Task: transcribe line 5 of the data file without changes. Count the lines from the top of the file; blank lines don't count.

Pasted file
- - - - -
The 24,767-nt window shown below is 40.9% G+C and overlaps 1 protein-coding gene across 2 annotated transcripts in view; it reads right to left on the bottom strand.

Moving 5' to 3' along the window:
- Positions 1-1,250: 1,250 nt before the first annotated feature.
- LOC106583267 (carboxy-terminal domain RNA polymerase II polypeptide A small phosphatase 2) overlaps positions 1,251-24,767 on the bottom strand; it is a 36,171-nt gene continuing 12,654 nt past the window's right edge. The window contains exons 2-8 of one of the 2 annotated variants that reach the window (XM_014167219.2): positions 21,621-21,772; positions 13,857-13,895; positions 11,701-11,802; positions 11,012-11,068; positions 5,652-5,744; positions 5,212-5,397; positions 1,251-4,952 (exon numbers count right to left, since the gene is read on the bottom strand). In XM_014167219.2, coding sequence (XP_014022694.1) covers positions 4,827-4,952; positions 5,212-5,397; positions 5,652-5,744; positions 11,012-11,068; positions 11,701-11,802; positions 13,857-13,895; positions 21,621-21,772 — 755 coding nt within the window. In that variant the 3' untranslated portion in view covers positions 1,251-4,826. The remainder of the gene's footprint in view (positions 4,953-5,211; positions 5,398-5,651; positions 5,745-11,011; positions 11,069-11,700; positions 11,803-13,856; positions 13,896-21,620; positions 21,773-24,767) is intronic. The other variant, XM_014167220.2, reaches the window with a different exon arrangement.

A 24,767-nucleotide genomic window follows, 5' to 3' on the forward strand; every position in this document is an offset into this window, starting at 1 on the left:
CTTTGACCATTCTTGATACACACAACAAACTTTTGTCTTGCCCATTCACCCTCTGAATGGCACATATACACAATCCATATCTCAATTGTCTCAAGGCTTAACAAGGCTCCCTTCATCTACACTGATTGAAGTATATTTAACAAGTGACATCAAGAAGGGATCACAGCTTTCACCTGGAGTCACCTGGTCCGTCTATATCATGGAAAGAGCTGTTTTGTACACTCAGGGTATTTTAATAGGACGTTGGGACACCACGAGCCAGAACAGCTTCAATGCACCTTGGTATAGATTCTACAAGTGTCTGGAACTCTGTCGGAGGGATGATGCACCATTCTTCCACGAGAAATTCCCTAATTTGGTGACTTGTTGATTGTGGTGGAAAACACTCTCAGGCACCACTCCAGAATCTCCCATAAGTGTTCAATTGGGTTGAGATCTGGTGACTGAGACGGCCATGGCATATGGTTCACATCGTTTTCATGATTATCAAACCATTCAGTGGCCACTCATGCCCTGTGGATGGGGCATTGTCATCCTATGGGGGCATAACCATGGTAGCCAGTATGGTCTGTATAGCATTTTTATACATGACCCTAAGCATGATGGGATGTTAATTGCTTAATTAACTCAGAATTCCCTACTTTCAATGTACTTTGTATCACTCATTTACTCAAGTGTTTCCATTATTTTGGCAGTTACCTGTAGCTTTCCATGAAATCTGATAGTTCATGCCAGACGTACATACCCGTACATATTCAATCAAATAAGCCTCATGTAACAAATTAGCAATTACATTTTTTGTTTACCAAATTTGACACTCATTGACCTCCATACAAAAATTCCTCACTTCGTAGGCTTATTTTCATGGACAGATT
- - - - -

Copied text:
A 24,767-nucleotide genomic window follows, 5' to 3' on the forward strand; every position in this document is an offset into this window, starting at 1 on the left: